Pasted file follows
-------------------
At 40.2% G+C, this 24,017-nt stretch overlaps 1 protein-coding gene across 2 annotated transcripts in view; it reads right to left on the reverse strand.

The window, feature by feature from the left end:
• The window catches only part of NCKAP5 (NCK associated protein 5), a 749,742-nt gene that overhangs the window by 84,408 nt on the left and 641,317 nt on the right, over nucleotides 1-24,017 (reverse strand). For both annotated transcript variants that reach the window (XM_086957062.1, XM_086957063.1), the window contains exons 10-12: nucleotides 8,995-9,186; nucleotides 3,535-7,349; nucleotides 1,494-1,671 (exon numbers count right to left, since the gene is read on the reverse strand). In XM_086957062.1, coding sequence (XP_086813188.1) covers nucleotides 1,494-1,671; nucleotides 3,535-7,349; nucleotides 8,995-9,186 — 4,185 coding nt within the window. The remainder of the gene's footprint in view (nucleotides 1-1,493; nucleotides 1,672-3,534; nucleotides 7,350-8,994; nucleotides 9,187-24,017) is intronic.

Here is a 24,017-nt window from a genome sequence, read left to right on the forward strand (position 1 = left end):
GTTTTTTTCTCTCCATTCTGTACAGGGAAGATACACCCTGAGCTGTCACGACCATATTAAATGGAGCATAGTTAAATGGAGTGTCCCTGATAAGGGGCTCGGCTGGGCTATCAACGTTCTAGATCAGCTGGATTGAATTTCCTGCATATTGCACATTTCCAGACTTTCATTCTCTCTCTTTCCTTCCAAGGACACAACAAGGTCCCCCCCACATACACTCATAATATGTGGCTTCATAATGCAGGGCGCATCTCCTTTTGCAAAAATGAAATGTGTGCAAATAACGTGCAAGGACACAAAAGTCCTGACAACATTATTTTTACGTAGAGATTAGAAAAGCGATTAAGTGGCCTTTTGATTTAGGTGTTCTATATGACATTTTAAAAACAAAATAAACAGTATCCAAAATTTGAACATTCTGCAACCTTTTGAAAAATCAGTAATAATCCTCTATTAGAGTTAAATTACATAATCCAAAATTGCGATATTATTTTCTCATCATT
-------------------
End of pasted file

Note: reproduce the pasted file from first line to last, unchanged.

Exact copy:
At 40.2% G+C, this 24,017-nt stretch overlaps 1 protein-coding gene across 2 annotated transcripts in view; it reads right to left on the reverse strand.

The window, feature by feature from the left end:
• The window catches only part of NCKAP5 (NCK associated protein 5), a 749,742-nt gene that overhangs the window by 84,408 nt on the left and 641,317 nt on the right, over nucleotides 1-24,017 (reverse strand). For both annotated transcript variants that reach the window (XM_086957062.1, XM_086957063.1), the window contains exons 10-12: nucleotides 8,995-9,186; nucleotides 3,535-7,349; nucleotides 1,494-1,671 (exon numbers count right to left, since the gene is read on the reverse strand). In XM_086957062.1, coding sequence (XP_086813188.1) covers nucleotides 1,494-1,671; nucleotides 3,535-7,349; nucleotides 8,995-9,186 — 4,185 coding nt within the window. The remainder of the gene's footprint in view (nucleotides 1-1,493; nucleotides 1,672-3,534; nucleotides 7,350-8,994; nucleotides 9,187-24,017) is intronic.

Here is a 24,017-nt window from a genome sequence, read left to right on the forward strand (position 1 = left end):
GTTTTTTTCTCTCCATTCTGTACAGGGAAGATACACCCTGAGCTGTCACGACCATATTAAATGGAGCATAGTTAAATGGAGTGTCCCTGATAAGGGGCTCGGCTGGGCTATCAACGTTCTAGATCAGCTGGATTGAATTTCCTGCATATTGCACATTTCCAGACTTTCATTCTCTCTCTTTCCTTCCAAGGACACAACAAGGTCCCCCCCACATACACTCATAATATGTGGCTTCATAATGCAGGGCGCATCTCCTTTTGCAAAAATGAAATGTGTGCAAATAACGTGCAAGGACACAAAAGTCCTGACAACATTATTTTTACGTAGAGATTAGAAAAGCGATTAAGTGGCCTTTTGATTTAGGTGTTCTATATGACATTTTAAAAACAAAATAAACAGTATCCAAAATTTGAACATTCTGCAACCTTTTGAAAAATCAGTAATAATCCTCTATTAGAGTTAAATTACATAATCCAAAATTGCGATATTATTTTCTCATCATT